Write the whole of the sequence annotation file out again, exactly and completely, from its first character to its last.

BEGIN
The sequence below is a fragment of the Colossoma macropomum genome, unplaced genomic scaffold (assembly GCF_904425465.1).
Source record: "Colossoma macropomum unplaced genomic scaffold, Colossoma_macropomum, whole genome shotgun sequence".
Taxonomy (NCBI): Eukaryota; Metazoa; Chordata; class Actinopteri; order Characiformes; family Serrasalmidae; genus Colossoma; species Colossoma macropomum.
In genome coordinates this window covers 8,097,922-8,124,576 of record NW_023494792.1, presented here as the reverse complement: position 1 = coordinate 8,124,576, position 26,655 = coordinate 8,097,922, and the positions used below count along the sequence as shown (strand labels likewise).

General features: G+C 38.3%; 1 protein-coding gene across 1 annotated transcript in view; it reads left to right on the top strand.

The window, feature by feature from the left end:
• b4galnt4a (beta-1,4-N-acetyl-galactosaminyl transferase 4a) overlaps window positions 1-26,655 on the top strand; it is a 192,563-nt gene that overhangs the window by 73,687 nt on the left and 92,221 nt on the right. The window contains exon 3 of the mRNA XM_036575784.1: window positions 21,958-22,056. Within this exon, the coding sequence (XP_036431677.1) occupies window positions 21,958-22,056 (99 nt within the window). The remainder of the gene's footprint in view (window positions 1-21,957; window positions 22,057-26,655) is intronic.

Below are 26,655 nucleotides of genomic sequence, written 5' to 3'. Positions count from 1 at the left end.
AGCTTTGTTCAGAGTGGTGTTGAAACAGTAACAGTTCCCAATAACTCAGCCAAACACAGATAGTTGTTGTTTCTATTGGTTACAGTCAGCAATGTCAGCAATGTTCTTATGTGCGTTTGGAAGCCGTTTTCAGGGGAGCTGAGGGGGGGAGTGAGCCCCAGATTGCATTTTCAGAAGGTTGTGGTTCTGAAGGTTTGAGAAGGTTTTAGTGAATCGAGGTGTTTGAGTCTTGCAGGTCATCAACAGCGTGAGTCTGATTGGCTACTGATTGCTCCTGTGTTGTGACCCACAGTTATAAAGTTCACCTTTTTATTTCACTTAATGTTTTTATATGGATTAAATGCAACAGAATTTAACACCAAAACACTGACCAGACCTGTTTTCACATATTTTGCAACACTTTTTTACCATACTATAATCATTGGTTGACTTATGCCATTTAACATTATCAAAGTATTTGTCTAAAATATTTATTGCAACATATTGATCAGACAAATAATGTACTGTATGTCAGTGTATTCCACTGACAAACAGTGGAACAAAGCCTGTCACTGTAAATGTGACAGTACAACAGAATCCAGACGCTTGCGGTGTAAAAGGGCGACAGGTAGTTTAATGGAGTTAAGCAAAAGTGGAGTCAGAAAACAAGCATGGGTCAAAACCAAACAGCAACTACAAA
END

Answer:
The sequence below is a fragment of the Colossoma macropomum genome, unplaced genomic scaffold (assembly GCF_904425465.1).
Source record: "Colossoma macropomum unplaced genomic scaffold, Colossoma_macropomum, whole genome shotgun sequence".
Taxonomy (NCBI): Eukaryota; Metazoa; Chordata; class Actinopteri; order Characiformes; family Serrasalmidae; genus Colossoma; species Colossoma macropomum.
In genome coordinates this window covers 8,097,922-8,124,576 of record NW_023494792.1, presented here as the reverse complement: position 1 = coordinate 8,124,576, position 26,655 = coordinate 8,097,922, and the positions used below count along the sequence as shown (strand labels likewise).

General features: G+C 38.3%; 1 protein-coding gene across 1 annotated transcript in view; it reads left to right on the top strand.

The window, feature by feature from the left end:
• b4galnt4a (beta-1,4-N-acetyl-galactosaminyl transferase 4a) overlaps window positions 1-26,655 on the top strand; it is a 192,563-nt gene that overhangs the window by 73,687 nt on the left and 92,221 nt on the right. The window contains exon 3 of the mRNA XM_036575784.1: window positions 21,958-22,056. Within this exon, the coding sequence (XP_036431677.1) occupies window positions 21,958-22,056 (99 nt within the window). The remainder of the gene's footprint in view (window positions 1-21,957; window positions 22,057-26,655) is intronic.

Below are 26,655 nucleotides of genomic sequence, written 5' to 3'. Positions count from 1 at the left end.
AGCTTTGTTCAGAGTGGTGTTGAAACAGTAACAGTTCCCAATAACTCAGCCAAACACAGATAGTTGTTGTTTCTATTGGTTACAGTCAGCAATGTCAGCAATGTTCTTATGTGCGTTTGGAAGCCGTTTTCAGGGGAGCTGAGGGGGGGAGTGAGCCCCAGATTGCATTTTCAGAAGGTTGTGGTTCTGAAGGTTTGAGAAGGTTTTAGTGAATCGAGGTGTTTGAGTCTTGCAGGTCATCAACAGCGTGAGTCTGATTGGCTACTGATTGCTCCTGTGTTGTGACCCACAGTTATAAAGTTCACCTTTTTATTTCACTTAATGTTTTTATATGGATTAAATGCAACAGAATTTAACACCAAAACACTGACCAGACCTGTTTTCACATATTTTGCAACACTTTTTTACCATACTATAATCATTGGTTGACTTATGCCATTTAACATTATCAAAGTATTTGTCTAAAATATTTATTGCAACATATTGATCAGACAAATAATGTACTGTATGTCAGTGTATTCCACTGACAAACAGTGGAACAAAGCCTGTCACTGTAAATGTGACAGTACAACAGAATCCAGACGCTTGCGGTGTAAAAGGGCGACAGGTAGTTTAATGGAGTTAAGCAAAAGTGGAGTCAGAAAACAAGCATGGGTCAAAACCAAACAGCAACTACAAA